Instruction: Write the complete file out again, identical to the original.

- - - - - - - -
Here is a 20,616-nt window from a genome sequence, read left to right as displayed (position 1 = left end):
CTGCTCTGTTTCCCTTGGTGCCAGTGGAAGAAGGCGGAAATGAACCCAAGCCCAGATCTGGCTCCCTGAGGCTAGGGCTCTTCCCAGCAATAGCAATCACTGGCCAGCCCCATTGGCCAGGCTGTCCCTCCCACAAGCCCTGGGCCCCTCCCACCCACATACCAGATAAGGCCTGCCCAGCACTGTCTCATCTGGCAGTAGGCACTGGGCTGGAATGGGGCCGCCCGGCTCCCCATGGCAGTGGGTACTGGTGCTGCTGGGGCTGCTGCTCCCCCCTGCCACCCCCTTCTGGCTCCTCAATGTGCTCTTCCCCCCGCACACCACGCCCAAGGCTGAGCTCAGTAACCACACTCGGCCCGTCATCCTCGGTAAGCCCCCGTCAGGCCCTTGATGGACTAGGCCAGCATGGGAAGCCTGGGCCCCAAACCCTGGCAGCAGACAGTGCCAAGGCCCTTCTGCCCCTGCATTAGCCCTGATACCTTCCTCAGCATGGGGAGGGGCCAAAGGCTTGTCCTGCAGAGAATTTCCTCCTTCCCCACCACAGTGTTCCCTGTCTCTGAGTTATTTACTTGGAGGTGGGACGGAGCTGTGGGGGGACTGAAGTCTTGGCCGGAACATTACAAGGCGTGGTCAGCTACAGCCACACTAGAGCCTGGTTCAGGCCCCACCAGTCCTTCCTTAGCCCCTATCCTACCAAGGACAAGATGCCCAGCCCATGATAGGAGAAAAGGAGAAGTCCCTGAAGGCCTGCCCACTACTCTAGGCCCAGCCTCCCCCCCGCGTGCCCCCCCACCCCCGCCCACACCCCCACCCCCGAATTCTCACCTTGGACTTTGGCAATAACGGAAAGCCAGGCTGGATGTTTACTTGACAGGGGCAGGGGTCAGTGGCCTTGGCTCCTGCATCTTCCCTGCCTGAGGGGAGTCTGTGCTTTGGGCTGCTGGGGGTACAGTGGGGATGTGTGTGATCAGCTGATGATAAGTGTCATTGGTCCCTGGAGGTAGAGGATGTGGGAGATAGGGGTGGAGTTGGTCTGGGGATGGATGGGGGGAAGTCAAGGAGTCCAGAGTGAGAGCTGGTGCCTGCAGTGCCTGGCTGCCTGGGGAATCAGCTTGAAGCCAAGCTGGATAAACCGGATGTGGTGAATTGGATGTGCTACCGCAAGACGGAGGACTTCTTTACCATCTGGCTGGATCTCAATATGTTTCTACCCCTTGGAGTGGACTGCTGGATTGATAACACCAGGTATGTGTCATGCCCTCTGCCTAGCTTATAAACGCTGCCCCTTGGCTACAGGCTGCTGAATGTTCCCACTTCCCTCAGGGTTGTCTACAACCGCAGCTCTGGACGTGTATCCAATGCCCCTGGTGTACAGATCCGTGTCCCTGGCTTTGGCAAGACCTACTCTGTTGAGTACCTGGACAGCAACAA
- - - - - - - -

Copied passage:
Here is a 20,616-nt window from a genome sequence, read left to right as displayed (position 1 = left end):
CTGCTCTGTTTCCCTTGGTGCCAGTGGAAGAAGGCGGAAATGAACCCAAGCCCAGATCTGGCTCCCTGAGGCTAGGGCTCTTCCCAGCAATAGCAATCACTGGCCAGCCCCATTGGCCAGGCTGTCCCTCCCACAAGCCCTGGGCCCCTCCCACCCACATACCAGATAAGGCCTGCCCAGCACTGTCTCATCTGGCAGTAGGCACTGGGCTGGAATGGGGCCGCCCGGCTCCCCATGGCAGTGGGTACTGGTGCTGCTGGGGCTGCTGCTCCCCCCTGCCACCCCCTTCTGGCTCCTCAATGTGCTCTTCCCCCCGCACACCACGCCCAAGGCTGAGCTCAGTAACCACACTCGGCCCGTCATCCTCGGTAAGCCCCCGTCAGGCCCTTGATGGACTAGGCCAGCATGGGAAGCCTGGGCCCCAAACCCTGGCAGCAGACAGTGCCAAGGCCCTTCTGCCCCTGCATTAGCCCTGATACCTTCCTCAGCATGGGGAGGGGCCAAAGGCTTGTCCTGCAGAGAATTTCCTCCTTCCCCACCACAGTGTTCCCTGTCTCTGAGTTATTTACTTGGAGGTGGGACGGAGCTGTGGGGGGACTGAAGTCTTGGCCGGAACATTACAAGGCGTGGTCAGCTACAGCCACACTAGAGCCTGGTTCAGGCCCCACCAGTCCTTCCTTAGCCCCTATCCTACCAAGGACAAGATGCCCAGCCCATGATAGGAGAAAAGGAGAAGTCCCTGAAGGCCTGCCCACTACTCTAGGCCCAGCCTCCCCCCCGCGTGCCCCCCCACCCCCGCCCACACCCCCACCCCCGAATTCTCACCTTGGACTTTGGCAATAACGGAAAGCCAGGCTGGATGTTTACTTGACAGGGGCAGGGGTCAGTGGCCTTGGCTCCTGCATCTTCCCTGCCTGAGGGGAGTCTGTGCTTTGGGCTGCTGGGGGTACAGTGGGGATGTGTGTGATCAGCTGATGATAAGTGTCATTGGTCCCTGGAGGTAGAGGATGTGGGAGATAGGGGTGGAGTTGGTCTGGGGATGGATGGGGGGAAGTCAAGGAGTCCAGAGTGAGAGCTGGTGCCTGCAGTGCCTGGCTGCCTGGGGAATCAGCTTGAAGCCAAGCTGGATAAACCGGATGTGGTGAATTGGATGTGCTACCGCAAGACGGAGGACTTCTTTACCATCTGGCTGGATCTCAATATGTTTCTACCCCTTGGAGTGGACTGCTGGATTGATAACACCAGGTATGTGTCATGCCCTCTGCCTAGCTTATAAACGCTGCCCCTTGGCTACAGGCTGCTGAATGTTCCCACTTCCCTCAGGGTTGTCTACAACCGCAGCTCTGGACGTGTATCCAATGCCCCTGGTGTACAGATCCGTGTCCCTGGCTTTGGCAAGACCTACTCTGTTGAGTACCTGGACAGCAACAA